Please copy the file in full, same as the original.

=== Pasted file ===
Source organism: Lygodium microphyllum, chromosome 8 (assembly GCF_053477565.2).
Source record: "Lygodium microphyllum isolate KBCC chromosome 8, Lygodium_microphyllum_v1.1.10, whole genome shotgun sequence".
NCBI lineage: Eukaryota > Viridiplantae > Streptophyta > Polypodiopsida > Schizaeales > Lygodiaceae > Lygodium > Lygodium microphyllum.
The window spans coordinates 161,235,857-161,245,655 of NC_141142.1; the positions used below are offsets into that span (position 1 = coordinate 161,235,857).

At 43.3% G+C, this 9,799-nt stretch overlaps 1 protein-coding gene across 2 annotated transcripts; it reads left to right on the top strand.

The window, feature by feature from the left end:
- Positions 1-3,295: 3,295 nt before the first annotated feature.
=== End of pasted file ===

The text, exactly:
Source organism: Lygodium microphyllum, chromosome 8 (assembly GCF_053477565.2).
Source record: "Lygodium microphyllum isolate KBCC chromosome 8, Lygodium_microphyllum_v1.1.10, whole genome shotgun sequence".
NCBI lineage: Eukaryota > Viridiplantae > Streptophyta > Polypodiopsida > Schizaeales > Lygodiaceae > Lygodium > Lygodium microphyllum.
The window spans coordinates 161,235,857-161,245,655 of NC_141142.1; the positions used below are offsets into that span (position 1 = coordinate 161,235,857).

At 43.3% G+C, this 9,799-nt stretch overlaps 1 protein-coding gene across 2 annotated transcripts; it reads left to right on the top strand.

The window, feature by feature from the left end:
- Positions 1-3,295: 3,295 nt before the first annotated feature.